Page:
Every once in a while you can attend an event where the venue is as much a part of the experience as the event itself. Such was the case on Friday when I trekked down to London Town to The Troxy to catch Junun in concert. Having never been here before I was looking forward to seeing it for myself having checked out route planning and photographs of the building. I was not disappointed.
London is full of great venues but I suspect that if you are not a Londoner then the Troxy wouldn’t immediately appear on your list. It is, however, glorious. Refurbed back to it’s former art-deco grandeur in the borough of Stepney in East London it’s a real treat. Fair play to the developers (often a dirty word) who own the building for having shown real vision.
The exterior is dramatic enough but the interior is a sparkling time warp, a cavernous Grand Dame of a space.
Tonight’s band is Junun, the collaboration of the music of Israeli composer Shye Ben Tzur and The Rajasthan Express with the help of Jonny Greenwood from Radiohead. On the back of releasing their acclaimed self-titled album this year they have been justifiably riding the crest of a wave of enthusiasm and excitement.
The warm-up band reach for the heights and are immediately proclaimed Worst Band I’ve Seen in Years on the Monkey’s chart. Two drummers, two saxes, one bass and a vocalist plus volume. Double Morphine without the subtlety. Some of the audience loved them though so I guess that’s good enough.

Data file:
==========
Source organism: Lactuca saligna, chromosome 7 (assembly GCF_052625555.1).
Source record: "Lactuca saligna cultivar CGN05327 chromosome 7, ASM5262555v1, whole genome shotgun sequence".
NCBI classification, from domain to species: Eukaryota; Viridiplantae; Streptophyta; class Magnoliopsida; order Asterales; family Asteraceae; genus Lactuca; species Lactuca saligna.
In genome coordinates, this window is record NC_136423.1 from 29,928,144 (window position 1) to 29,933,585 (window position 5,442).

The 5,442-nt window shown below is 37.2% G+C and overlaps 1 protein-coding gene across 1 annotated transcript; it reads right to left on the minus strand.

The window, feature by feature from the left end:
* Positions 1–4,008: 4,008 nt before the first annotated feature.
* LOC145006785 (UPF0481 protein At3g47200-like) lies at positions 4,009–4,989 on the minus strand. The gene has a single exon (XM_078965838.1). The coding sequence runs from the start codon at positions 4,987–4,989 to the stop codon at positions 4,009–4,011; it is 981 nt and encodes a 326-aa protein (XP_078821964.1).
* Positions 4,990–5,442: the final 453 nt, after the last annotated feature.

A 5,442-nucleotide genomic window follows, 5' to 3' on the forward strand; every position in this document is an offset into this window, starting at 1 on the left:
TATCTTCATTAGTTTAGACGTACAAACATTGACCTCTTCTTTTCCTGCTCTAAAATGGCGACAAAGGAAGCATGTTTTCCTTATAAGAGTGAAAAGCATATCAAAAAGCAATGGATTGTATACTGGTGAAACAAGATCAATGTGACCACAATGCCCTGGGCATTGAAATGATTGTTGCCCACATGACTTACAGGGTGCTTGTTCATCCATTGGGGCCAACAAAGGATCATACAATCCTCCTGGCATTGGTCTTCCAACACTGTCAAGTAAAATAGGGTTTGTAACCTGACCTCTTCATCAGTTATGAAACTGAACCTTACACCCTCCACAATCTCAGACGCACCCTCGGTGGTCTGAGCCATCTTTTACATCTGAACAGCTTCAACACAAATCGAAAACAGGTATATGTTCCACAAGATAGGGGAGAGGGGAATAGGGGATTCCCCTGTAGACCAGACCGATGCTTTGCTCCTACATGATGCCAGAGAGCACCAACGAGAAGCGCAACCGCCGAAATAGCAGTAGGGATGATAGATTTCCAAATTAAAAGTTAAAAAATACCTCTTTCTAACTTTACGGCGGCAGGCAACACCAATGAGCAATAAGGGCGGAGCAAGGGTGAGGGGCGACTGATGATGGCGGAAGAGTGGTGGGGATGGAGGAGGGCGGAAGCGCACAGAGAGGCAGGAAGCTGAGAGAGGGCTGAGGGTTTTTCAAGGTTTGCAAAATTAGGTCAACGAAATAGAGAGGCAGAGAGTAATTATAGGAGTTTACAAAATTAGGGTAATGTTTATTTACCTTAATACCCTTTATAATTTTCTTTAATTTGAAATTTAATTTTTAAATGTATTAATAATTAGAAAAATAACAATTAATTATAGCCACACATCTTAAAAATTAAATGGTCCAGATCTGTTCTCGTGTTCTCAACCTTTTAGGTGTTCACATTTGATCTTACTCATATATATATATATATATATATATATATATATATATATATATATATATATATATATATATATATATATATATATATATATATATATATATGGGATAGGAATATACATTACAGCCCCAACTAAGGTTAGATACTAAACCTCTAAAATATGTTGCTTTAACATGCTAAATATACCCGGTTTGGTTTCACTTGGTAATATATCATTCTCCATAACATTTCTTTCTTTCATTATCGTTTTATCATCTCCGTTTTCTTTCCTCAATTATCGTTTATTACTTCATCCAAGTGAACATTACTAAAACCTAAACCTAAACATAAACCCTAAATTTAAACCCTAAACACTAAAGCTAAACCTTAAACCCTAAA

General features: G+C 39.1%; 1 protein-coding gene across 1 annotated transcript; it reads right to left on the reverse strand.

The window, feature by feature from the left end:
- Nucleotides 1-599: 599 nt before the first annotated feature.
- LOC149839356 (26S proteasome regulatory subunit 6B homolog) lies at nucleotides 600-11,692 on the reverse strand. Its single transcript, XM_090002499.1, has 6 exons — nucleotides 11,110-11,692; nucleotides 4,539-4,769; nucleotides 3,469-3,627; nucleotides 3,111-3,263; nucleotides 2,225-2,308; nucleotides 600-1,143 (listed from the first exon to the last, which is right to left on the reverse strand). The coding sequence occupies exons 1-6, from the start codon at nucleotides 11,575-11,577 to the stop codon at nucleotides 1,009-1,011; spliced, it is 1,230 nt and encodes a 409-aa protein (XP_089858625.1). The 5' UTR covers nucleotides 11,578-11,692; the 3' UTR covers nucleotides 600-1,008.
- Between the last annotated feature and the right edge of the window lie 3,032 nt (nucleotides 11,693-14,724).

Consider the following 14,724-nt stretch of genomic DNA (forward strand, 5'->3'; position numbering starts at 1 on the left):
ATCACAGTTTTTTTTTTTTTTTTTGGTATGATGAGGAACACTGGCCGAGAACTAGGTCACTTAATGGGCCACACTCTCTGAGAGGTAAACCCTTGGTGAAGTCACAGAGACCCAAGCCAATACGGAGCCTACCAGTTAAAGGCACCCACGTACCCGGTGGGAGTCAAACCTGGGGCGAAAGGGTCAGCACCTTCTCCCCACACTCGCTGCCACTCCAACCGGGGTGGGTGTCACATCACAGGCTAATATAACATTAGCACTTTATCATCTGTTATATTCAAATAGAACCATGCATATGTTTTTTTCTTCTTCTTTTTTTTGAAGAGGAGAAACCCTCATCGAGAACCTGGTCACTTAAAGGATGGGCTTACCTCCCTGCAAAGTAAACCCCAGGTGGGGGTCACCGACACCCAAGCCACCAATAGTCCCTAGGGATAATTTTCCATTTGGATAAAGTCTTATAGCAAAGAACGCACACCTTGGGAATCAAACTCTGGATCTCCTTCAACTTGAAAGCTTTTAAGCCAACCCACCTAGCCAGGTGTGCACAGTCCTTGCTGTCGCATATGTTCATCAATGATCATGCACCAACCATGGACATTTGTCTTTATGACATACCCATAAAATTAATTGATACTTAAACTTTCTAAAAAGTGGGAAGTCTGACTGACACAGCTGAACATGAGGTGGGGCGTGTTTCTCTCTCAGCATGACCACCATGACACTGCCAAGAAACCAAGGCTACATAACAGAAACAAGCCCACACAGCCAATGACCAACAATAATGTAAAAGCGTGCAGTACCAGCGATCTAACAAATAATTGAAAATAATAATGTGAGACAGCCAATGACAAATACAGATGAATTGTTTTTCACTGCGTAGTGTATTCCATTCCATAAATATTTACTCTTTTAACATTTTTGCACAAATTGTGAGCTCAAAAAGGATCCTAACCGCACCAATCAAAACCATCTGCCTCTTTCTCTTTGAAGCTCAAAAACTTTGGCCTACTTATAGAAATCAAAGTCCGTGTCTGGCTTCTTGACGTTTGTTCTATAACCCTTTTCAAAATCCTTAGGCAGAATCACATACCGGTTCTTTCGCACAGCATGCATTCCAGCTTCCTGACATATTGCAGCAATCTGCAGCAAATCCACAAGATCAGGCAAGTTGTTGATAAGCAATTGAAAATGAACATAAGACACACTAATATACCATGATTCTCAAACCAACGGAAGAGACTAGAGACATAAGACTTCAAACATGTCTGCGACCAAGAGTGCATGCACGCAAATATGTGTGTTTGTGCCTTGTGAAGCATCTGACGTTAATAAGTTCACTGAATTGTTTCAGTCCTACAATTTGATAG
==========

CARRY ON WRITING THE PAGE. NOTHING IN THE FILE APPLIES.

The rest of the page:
But the anticipation of the evening is rising for Junun and they take the stage to huge applause. The audience is only 3/4 full but that’s okay. I’m sure we all feel that we are at some intimate secret gig and outside on the street are people shuffling by in the wintery London night who don’t know what they are missing.
The material is drawn from the album, extended and tweaked here and there, and the opening bars of the title track become the universal signal to get up and dance. Shye Ben Tzur’s songs are subtle, multi-coloured and devotional. Rhythms and melodies weave back and forth and often halted for breath. Imagine pulsing eastern drums, qawwali vocals and then driving through, the force of trumpet led brass. ( Nope? Go and listen.)But it’s not always full blast. The arrangements leave space for everyone. This is joyous music and a time to celebrate.
The Troxy gives you room to dance. The ideal place for a gig by Junun. We’re calling for the encore and I look around me and, especially in these times, am proud for a short while of being in an English, inclusive, multi-cultural society. All colours and races are here and we are dancing to a band from Rajasthan. It has to be said. And what a great band it is.
The following day they were off to play in Turin. I keep reflecting on the societal shift from humble Indian drummer from Pushkar to the global world music stage. Go for it, guys. Well done.
I can’t wait for the next time.